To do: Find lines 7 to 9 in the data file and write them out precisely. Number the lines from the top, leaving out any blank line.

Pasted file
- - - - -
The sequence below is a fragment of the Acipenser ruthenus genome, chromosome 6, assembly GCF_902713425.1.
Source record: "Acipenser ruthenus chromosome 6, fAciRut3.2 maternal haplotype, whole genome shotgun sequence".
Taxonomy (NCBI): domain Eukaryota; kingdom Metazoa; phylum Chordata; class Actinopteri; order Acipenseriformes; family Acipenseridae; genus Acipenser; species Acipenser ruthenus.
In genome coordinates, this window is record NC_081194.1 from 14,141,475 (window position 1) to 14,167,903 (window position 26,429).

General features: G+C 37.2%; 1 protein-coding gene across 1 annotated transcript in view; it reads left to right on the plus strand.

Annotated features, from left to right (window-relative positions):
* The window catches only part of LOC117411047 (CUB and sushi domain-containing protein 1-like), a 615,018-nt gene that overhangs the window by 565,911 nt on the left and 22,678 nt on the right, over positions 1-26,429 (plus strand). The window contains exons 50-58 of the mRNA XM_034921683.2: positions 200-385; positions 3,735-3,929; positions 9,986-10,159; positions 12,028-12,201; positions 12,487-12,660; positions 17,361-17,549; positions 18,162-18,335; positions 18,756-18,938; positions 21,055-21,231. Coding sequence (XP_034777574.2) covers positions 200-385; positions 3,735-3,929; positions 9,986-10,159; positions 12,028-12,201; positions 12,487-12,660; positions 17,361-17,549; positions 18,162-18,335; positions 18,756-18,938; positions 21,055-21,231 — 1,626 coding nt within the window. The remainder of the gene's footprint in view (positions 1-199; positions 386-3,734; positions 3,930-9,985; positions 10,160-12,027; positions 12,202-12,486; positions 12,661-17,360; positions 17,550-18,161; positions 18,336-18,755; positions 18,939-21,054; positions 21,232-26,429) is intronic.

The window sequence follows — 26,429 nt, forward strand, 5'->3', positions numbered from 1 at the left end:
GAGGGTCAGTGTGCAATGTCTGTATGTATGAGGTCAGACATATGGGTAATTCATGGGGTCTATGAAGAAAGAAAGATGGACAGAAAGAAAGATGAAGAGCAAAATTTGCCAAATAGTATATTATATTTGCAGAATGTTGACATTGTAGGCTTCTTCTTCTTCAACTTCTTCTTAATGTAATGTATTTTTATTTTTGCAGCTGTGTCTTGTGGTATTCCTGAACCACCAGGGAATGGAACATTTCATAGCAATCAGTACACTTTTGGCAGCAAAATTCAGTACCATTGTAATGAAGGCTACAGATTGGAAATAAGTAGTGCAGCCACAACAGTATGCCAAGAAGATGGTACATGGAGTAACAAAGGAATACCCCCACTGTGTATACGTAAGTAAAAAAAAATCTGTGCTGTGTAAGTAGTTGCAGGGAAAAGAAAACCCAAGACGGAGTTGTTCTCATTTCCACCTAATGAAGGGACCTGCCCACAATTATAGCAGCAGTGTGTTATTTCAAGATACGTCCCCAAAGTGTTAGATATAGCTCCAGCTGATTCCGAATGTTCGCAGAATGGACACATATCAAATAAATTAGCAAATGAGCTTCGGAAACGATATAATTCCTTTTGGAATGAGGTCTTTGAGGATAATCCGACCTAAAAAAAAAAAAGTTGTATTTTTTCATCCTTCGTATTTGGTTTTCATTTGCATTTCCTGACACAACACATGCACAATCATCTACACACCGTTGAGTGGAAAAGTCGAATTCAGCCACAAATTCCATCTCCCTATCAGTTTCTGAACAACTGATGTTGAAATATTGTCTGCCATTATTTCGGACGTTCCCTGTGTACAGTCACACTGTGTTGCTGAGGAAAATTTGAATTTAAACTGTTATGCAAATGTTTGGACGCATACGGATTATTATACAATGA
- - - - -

* The window catches only part of LOC117411047 (CUB and sushi domain-containing protein 1-like), a 615,018-nt gene that overhangs the window by 565,911 nt on the left and 22,678 nt on the right, over positions 1-26,429 (plus strand). The window contains exons 50-58 of the mRNA XM_034921683.2: positions 200-385; positions 3,735-3,929; positions 9,986-10,159; positions 12,028-12,201; positions 12,487-12,660; positions 17,361-17,549; positions 18,162-18,335; positions 18,756-18,938; positions 21,055-21,231. Coding sequence (XP_034777574.2) covers positions 200-385; positions 3,735-3,929; positions 9,986-10,159; positions 12,028-12,201; positions 12,487-12,660; positions 17,361-17,549; positions 18,162-18,335; positions 18,756-18,938; positions 21,055-21,231 — 1,626 coding nt within the window. The remainder of the gene's footprint in view (positions 1-199; positions 386-3,734; positions 3,930-9,985; positions 10,160-12,027; positions 12,202-12,486; positions 12,661-17,360; positions 17,550-18,161; positions 18,336-18,755; positions 18,939-21,054; positions 21,232-26,429) is intronic.

The window sequence follows — 26,429 nt, forward strand, 5'->3', positions numbered from 1 at the left end:
GAGGGTCAGTGTGCAATGTCTGTATGTATGAGGTCAGACATATGGGTAATTCATGGGGTCTATGAAGAAAGAAAGATGGACAGAAAGAAAGATGAAGAGCAAAATTTGCCAAATAGTATATTATATTTGCAGAATGTTGACATTGTAGGCTTCTTCTTCTTCAACTTCTTCTTAATGTAATGTATTTTTATTTTTGCAGCTGTGTCTTGTGGTATTCCTGAACCACCAGGGAATGGAACATTTCATAGCAATCAGTACACTTTTGGCAGCAAAATTCAGTACCATTGTAATGAAGGCTACAGATTGGAAATAAGTAGTGCAGCCACAACAGTATGCCAAGAAGATGGTACATGGAGTAACAAAGGAATACCCCCACTGTGTATACGTAAGTAAAAAAAAATCTGTGCTGTGTAAGTAGTTGCAGGGAAAAGAAAACCCAAGACGGAGTTGTTCTCATTTCCACCTAATGAAGGGACCTGCCCACAATTATAGCAGCAGTGTGTTATTTCAAGATACGTCCCCAAAGTGTTAGATATAGCTCCAGCTGATTCCGAATGTTCGCAGAATGGACACATATCAAATAAATTAGCAAATGAGCTTCGGAAACGATATAATTCCTTTTGGAATGAGGTCTTTGAGGATAATCCGACCTAAAAAAAAAAAAGTTGTATTTTTTCATCCTTCGTATTTGGTTTTCATTTGCATTTCCTGACACAACACATGCACAATCATCTACACACCGTTGAGTGGAAAAGTCGAATTCAGCCACAAATTCCATCTCCCTATCAGTTTCTGAACAACTGATGTTGAAATATTGTCTGCCATTATTTCGGACGTTCCCTGTGTACAGTCACACTGTGTTGCTGAGGAAAATTTGAATTTAAACTGTTATGCAAATGTTTGGACGCATACGGATTATTATACAATGA